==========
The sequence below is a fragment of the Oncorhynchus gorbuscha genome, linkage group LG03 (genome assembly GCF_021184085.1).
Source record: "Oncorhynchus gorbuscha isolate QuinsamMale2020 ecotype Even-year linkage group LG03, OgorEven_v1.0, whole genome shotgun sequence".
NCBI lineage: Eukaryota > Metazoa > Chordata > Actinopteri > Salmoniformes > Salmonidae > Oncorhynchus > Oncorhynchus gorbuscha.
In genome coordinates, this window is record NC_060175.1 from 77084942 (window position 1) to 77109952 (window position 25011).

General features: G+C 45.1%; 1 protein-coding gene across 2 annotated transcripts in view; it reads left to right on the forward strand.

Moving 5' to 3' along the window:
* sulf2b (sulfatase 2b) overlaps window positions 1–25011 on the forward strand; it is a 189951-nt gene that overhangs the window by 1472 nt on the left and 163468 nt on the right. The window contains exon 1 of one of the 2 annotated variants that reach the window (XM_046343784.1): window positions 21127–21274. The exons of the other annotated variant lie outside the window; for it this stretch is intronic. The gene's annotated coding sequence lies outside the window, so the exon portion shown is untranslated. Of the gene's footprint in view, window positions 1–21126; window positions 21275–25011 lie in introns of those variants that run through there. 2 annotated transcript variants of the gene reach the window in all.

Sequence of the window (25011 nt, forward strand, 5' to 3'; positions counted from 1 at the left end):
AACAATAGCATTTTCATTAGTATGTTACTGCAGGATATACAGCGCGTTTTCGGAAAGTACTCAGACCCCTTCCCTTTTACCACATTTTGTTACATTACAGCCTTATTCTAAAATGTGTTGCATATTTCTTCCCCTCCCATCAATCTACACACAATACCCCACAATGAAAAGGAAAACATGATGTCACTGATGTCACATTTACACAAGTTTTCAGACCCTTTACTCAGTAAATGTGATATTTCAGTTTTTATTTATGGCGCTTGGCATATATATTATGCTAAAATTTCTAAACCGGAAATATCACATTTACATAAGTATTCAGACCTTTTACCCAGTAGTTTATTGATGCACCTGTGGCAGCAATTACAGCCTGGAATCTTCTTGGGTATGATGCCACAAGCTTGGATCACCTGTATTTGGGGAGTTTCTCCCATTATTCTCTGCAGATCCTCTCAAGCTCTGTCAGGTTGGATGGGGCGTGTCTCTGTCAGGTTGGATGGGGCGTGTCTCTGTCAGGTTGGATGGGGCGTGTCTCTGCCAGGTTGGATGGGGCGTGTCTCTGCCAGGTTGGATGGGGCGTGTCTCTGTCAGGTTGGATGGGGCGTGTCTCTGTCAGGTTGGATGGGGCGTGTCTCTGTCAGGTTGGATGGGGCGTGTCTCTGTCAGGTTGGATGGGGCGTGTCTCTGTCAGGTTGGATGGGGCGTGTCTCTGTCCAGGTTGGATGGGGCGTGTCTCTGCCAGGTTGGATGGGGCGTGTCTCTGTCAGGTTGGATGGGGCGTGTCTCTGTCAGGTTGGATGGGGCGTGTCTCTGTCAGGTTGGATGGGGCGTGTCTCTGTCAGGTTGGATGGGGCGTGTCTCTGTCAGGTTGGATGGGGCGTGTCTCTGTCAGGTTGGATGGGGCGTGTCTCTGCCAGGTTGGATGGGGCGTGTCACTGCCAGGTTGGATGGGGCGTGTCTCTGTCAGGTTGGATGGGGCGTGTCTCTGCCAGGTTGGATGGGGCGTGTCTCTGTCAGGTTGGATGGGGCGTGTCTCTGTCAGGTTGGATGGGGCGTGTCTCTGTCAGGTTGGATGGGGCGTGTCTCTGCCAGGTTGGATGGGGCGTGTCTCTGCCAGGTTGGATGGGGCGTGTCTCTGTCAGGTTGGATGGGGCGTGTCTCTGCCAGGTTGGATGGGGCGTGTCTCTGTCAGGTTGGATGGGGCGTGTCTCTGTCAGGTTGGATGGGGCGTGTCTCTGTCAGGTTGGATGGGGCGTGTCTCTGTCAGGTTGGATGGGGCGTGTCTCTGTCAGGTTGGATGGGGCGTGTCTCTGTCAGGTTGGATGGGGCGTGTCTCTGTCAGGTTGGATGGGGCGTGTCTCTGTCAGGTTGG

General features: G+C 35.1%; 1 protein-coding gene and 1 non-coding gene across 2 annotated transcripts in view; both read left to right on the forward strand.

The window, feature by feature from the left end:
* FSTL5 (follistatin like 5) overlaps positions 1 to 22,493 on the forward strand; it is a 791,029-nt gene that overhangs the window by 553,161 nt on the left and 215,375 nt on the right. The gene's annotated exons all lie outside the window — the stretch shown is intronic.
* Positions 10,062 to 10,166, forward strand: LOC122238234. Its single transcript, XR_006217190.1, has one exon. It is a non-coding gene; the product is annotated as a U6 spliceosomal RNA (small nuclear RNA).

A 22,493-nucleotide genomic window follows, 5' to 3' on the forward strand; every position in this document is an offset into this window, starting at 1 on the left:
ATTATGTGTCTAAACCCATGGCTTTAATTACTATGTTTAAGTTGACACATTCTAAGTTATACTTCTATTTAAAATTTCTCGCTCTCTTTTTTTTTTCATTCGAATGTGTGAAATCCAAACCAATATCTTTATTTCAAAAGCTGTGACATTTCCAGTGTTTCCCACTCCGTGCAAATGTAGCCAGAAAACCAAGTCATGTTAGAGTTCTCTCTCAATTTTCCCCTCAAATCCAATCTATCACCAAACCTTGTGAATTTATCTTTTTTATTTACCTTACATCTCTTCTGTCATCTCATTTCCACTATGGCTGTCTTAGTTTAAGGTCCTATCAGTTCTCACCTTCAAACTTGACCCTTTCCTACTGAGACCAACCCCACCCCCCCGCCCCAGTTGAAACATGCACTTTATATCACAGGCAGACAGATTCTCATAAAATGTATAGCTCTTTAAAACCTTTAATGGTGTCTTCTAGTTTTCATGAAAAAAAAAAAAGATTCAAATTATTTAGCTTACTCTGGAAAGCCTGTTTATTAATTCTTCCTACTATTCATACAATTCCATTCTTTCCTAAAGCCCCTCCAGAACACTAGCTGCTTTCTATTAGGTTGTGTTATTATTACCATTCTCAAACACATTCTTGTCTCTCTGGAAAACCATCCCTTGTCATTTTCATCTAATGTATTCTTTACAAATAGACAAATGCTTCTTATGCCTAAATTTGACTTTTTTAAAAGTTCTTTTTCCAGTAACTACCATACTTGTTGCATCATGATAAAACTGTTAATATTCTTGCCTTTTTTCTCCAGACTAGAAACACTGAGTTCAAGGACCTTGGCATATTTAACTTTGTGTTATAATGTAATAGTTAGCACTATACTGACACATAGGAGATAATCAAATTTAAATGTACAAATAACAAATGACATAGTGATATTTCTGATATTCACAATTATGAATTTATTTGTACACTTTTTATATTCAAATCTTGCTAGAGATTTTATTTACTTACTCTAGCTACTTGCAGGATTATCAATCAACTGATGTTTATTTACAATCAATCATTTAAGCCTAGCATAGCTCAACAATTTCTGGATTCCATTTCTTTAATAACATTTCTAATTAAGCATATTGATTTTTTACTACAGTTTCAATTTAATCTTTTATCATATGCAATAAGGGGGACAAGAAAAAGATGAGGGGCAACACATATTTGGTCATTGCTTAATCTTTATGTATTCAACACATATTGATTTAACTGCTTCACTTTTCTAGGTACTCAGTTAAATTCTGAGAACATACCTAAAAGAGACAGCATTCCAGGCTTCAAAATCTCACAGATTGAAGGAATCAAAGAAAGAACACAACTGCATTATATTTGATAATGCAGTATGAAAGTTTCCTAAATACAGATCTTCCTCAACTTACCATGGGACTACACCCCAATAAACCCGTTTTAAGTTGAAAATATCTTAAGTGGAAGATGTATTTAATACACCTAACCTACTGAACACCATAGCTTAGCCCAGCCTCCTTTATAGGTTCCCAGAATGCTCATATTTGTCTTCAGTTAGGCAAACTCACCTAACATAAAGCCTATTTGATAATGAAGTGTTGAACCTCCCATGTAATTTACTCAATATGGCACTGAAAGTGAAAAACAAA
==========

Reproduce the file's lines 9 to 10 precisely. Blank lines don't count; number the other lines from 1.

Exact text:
AACAATAGCATTTTCATTAGTATGTTACTGCAGGATATACAGCGCGTTTTCGGAAAGTACTCAGACCCCTTCCCTTTTACCACATTTTGTTACATTACAGCCTTATTCTAAAATGTGTTGCATATTTCTTCCCCTCCCATCAATCTACACACAATACCCCACAATGAAAAGGAAAACATGATGTCACTGATGTCACATTTACACAAGTTTTCAGACCCTTTACTCAGTAAATGTGATATTTCAGTTTTTATTTATGGCGCTTGGCATATATATTATGCTAAAATTTCTAAACCGGAAATATCACATTTACATAAGTATTCAGACCTTTTACCCAGTAGTTTATTGATGCACCTGTGGCAGCAATTACAGCCTGGAATCTTCTTGGGTATGATGCCACAAGCTTGGATCACCTGTATTTGGGGAGTTTCTCCCATTATTCTCTGCAGATCCTCTCAAGCTCTGTCAGGTTGGATGGGGCGTGTCTCTGTCAGGTTGGATGGGGCGTGTCTCTGTCAGGTTGGATGGGGCGTGTCTCTGCCAGGTTGGATGGGGCGTGTCTCTGCCAGGTTGGATGGGGCGTGTCTCTGTCAGGTTGGATGGGGCGTGTCTCTGTCAGGTTGGATGGGGCGTGTCTCTGTCAGGTTGGATGGGGCGTGTCTCTGTCAGGTTGGATGGGGCGTGTCTCTGTCAGGTTGGATGGGGCGTGTCTCTGTCCAGGTTGGATGGGGCGTGTCTCTGCCAGGTTGGATGGGGCGTGTCTCTGTCAGGTTGGATGGGGCGTGTCTCTGTCAGGTTGGATGGGGCGTGTCTCTGTCAGGTTGGATGGGGCGTGTCTCTGTCAGGTTGGATGGGGCGTGTCTCTGTCAGGTTGGATGGGGCGTGTCTCTGTCAGGTTGGATGGGGCGTGTCTCTGCCAGGTTGGATGGGGCGTGTCACTGCCAGGTTGGATGGGGCGTGTCTCTGTCAGGTTGGATGGGGCGTGTCTCTGCCAGGTTGGATGGGGCGTGTCTCTGTCAGGTTGGATGGGGCGTGTCTCTGTCAGGTTGGATGGGGCGTGTCTCTGTCAGGTTGGATGGGGCGTGTCTCTGCCAGGTTGGATGGGGCGTGTCTCTGCCAGGTTGGATGGGGCGTGTCTCTGTCAGGTTGGATGGGGCGTGTCTCTGCCAGGTTGGATGGGGCGTGTCTCTGTCAGGTTGGATGGGGCGTGTCTCTGTCAGGTTGGATGGGGCGTGTCTCTGTCAGGTTGGATGGGGCGTGTCTCTGTCAGGTTGGATGGGGCGTGTCTCTGTCAGGTTGGATGGGGCGTGTCTCTGTCAGGTTGGATGGGGCGTGTCTCTGTCAGGTTGGATGGGGCGTGTCTCTGTCAGGTTGG

General features: G+C 35.1%; 1 protein-coding gene and 1 non-coding gene across 2 annotated transcripts in view; both read left to right on the forward strand.